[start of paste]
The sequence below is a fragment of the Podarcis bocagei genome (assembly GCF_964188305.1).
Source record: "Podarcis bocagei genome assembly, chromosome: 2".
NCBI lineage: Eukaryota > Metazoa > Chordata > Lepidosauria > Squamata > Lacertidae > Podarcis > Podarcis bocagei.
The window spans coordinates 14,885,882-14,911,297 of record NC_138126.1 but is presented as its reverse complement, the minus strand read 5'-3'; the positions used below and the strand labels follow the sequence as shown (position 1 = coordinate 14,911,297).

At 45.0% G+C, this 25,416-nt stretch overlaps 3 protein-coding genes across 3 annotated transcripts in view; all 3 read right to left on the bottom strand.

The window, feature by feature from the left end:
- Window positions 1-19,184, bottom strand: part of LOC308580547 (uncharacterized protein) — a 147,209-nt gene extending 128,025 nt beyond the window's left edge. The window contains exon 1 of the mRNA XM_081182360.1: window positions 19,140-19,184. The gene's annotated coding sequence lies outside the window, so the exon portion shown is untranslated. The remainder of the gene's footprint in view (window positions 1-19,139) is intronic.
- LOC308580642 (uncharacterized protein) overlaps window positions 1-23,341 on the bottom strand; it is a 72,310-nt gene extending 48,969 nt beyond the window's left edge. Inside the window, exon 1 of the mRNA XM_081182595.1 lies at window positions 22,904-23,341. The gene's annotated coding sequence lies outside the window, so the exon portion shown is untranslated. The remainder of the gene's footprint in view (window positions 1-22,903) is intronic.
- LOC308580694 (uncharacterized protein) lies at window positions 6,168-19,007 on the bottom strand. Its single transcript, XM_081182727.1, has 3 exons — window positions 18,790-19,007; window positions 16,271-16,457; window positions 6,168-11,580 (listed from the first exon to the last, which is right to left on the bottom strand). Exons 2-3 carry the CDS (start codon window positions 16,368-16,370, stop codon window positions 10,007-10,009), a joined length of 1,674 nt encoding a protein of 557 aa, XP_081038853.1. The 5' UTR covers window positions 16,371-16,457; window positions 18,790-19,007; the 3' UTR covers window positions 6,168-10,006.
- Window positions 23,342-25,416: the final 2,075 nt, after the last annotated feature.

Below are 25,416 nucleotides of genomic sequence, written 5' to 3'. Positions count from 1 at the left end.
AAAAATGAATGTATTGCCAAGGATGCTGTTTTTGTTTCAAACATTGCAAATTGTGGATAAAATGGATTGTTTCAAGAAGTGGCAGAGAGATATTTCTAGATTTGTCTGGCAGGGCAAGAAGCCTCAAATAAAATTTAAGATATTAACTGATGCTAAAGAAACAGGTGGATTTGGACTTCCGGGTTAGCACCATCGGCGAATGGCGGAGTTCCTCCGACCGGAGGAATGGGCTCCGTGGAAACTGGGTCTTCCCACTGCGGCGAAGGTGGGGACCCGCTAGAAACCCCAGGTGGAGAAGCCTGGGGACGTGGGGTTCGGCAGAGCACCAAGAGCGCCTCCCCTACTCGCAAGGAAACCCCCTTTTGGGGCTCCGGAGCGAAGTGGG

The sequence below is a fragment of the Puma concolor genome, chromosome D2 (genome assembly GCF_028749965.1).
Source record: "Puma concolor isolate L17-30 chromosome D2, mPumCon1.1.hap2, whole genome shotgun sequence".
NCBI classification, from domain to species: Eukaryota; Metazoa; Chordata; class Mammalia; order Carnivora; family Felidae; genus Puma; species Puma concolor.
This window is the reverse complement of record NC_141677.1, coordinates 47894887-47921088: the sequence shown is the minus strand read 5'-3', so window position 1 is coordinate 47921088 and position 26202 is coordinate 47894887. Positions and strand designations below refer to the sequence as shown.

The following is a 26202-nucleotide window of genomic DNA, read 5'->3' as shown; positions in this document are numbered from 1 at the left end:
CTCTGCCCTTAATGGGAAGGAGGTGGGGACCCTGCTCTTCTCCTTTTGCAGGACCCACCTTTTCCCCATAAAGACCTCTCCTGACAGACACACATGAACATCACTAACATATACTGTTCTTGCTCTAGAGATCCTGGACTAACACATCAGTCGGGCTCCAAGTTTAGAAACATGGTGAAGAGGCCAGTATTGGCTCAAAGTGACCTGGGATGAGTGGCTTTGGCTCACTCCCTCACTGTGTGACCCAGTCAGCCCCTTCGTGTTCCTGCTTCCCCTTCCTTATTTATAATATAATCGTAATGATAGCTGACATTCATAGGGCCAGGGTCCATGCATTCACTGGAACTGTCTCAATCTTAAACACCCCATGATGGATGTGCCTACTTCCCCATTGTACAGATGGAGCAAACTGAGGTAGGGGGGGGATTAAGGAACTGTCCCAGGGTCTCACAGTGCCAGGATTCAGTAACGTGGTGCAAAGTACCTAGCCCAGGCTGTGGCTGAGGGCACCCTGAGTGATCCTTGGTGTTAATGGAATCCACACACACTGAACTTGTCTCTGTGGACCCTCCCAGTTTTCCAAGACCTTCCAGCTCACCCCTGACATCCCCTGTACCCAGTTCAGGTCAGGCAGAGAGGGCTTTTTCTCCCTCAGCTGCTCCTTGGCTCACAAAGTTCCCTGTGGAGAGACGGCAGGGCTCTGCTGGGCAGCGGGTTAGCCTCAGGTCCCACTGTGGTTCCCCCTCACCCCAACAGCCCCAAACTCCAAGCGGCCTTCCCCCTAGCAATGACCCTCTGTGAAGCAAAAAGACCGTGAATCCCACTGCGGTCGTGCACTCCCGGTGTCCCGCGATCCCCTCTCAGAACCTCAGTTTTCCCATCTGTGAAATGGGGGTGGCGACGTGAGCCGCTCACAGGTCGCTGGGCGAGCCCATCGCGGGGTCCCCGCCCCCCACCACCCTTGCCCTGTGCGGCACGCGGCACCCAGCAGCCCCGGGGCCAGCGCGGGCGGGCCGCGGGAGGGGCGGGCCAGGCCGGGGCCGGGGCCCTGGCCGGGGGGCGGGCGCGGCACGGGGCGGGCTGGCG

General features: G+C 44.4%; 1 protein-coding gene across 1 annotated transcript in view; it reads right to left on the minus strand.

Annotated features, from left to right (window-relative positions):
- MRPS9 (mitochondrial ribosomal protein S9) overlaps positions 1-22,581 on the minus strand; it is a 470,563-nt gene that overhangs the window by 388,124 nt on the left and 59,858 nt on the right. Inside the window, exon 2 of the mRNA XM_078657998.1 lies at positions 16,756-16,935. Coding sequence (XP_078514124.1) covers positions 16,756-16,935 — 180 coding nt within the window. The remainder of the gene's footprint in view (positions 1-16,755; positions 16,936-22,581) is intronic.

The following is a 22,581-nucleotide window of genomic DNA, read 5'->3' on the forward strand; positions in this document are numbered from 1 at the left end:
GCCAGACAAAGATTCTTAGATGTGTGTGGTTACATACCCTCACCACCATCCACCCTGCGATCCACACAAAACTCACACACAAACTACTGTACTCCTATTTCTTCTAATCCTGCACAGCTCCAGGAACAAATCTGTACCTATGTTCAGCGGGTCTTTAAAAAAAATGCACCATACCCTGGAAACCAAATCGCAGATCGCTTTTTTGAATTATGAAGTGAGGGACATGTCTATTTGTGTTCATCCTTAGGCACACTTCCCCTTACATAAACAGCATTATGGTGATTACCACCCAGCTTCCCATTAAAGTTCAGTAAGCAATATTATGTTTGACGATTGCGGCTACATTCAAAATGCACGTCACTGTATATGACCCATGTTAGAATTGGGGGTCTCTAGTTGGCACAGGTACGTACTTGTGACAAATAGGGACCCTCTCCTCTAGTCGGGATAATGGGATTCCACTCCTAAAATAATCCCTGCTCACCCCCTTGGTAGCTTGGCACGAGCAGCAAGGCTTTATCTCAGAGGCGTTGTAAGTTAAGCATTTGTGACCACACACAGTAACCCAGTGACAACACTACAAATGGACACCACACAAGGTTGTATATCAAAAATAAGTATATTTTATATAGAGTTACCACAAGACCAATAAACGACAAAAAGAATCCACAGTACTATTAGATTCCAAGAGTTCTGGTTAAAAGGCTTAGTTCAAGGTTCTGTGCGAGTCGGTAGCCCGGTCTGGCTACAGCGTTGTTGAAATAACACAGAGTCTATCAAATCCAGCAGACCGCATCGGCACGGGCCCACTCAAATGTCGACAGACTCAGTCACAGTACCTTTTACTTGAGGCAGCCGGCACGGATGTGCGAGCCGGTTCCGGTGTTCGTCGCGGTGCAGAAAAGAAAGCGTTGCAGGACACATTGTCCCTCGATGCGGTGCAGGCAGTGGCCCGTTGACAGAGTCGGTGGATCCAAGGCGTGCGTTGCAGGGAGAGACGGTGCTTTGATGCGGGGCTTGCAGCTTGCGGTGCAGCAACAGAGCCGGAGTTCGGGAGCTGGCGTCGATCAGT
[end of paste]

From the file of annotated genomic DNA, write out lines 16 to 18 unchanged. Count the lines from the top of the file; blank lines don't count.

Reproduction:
This window is the reverse complement of record NC_141677.1, coordinates 47894887-47921088: the sequence shown is the minus strand read 5'-3', so window position 1 is coordinate 47921088 and position 26202 is coordinate 47894887. Positions and strand designations below refer to the sequence as shown.

The following is a 26202-nucleotide window of genomic DNA, read 5'->3' as shown; positions in this document are numbered from 1 at the left end:
CTCTGCCCTTAATGGGAAGGAGGTGGGGACCCTGCTCTTCTCCTTTTGCAGGACCCACCTTTTCCCCATAAAGACCTCTCCTGACAGACACACATGAACATCACTAACATATACTGTTCTTGCTCTAGAGATCCTGGACTAACACATCAGTCGGGCTCCAAGTTTAGAAACATGGTGAAGAGGCCAGTATTGGCTCAAAGTGACCTGGGATGAGTGGCTTTGGCTCACTCCCTCACTGTGTGACCCAGTCAGCCCCTTCGTGTTCCTGCTTCCCCTTCCTTATTTATAATATAATCGTAATGATAGCTGACATTCATAGGGCCAGGGTCCATGCATTCACTGGAACTGTCTCAATCTTAAACACCCCATGATGGATGTGCCTACTTCCCCATTGTACAGATGGAGCAAACTGAGGTAGGGGGGGGATTAAGGAACTGTCCCAGGGTCTCACAGTGCCAGGATTCAGTAACGTGGTGCAAAGTACCTAGCCCAGGCTGTGGCTGAGGGCACCCTGAGTGATCCTTGGTGTTAATGGAATCCACACACACTGAACTTGTCTCTGTGGACCCTCCCAGTTTTCCAAGACCTTCCAGCTCACCCCTGACATCCCCTGTACCCAGTTCAGGTCAGGCAGAGAGGGCTTTTTCTCCCTCAGCTGCTCCTTGGCTCACAAAGTTCCCTGTGGAGAGACGGCAGGGCTCTGCTGGGCAGCGGGTTAGCCTCAGGTCCCACTGTGGTTCCCCCTCACCCCAACAGCCCCAAACTCCAAGCGGCCTTCCCCCTAGCAATGACCCTCTGTGAAGCAAAAAGACCGTGAATCCCACTGCGGTCGTGCACTCCCGGTGTCCCGCGATCCCCTCTCAGAACCTCAGTTTTCCCATCTGTGAAATGGGGGTGGCGACGTGAGCCGCTCACAGGTCGCTGGGCGAGCCCATCGCGGGGTCCCCGCCCCCCACCACCCTTGCCCTGTGCGGCACGCGGCACCCAGCAGCCCCGGGGCCAGCGCGGGCGGGCCGCGGGAGGGGCGGGCCAGGCCGGGGCCGGGGCCCTGGCCGGGGGGCGGGCGCGGCACGGGGCGGGCTGGCG